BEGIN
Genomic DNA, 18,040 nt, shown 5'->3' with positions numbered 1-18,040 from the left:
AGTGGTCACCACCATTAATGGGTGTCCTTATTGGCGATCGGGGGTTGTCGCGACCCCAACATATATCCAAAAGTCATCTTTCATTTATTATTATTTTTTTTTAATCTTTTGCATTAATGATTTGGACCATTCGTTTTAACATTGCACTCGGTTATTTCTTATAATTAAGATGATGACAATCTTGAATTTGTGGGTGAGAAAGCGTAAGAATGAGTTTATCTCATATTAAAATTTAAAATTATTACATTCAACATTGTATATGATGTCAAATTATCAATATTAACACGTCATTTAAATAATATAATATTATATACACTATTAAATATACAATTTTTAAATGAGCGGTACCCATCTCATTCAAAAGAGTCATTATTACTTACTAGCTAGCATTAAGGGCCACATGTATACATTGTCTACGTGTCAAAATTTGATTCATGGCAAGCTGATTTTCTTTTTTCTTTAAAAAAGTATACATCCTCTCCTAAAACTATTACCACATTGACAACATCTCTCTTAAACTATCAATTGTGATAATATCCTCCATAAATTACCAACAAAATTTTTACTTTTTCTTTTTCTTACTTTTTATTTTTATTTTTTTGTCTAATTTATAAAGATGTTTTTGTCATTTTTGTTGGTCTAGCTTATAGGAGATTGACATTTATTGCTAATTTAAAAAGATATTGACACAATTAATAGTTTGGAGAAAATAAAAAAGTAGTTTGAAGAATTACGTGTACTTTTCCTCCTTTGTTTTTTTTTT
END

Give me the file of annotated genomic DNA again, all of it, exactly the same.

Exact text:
Genomic DNA, 18,040 nt, shown 5'->3' with positions numbered 1-18,040 from the left:
AGTGGTCACCACCATTAATGGGTGTCCTTATTGGCGATCGGGGGTTGTCGCGACCCCAACATATATCCAAAAGTCATCTTTCATTTATTATTATTTTTTTTTAATCTTTTGCATTAATGATTTGGACCATTCGTTTTAACATTGCACTCGGTTATTTCTTATAATTAAGATGATGACAATCTTGAATTTGTGGGTGAGAAAGCGTAAGAATGAGTTTATCTCATATTAAAATTTAAAATTATTACATTCAACATTGTATATGATGTCAAATTATCAATATTAACACGTCATTTAAATAATATAATATTATATACACTATTAAATATACAATTTTTAAATGAGCGGTACCCATCTCATTCAAAAGAGTCATTATTACTTACTAGCTAGCATTAAGGGCCACATGTATACATTGTCTACGTGTCAAAATTTGATTCATGGCAAGCTGATTTTCTTTTTTCTTTAAAAAAGTATACATCCTCTCCTAAAACTATTACCACATTGACAACATCTCTCTTAAACTATCAATTGTGATAATATCCTCCATAAATTACCAACAAAATTTTTACTTTTTCTTTTTCTTACTTTTTATTTTTATTTTTTTGTCTAATTTATAAAGATGTTTTTGTCATTTTTGTTGGTCTAGCTTATAGGAGATTGACATTTATTGCTAATTTAAAAAGATATTGACACAATTAATAGTTTGGAGAAAATAAAAAAGTAGTTTGAAGAATTACGTGTACTTTTCCTCCTTTGTTTTTTTTTT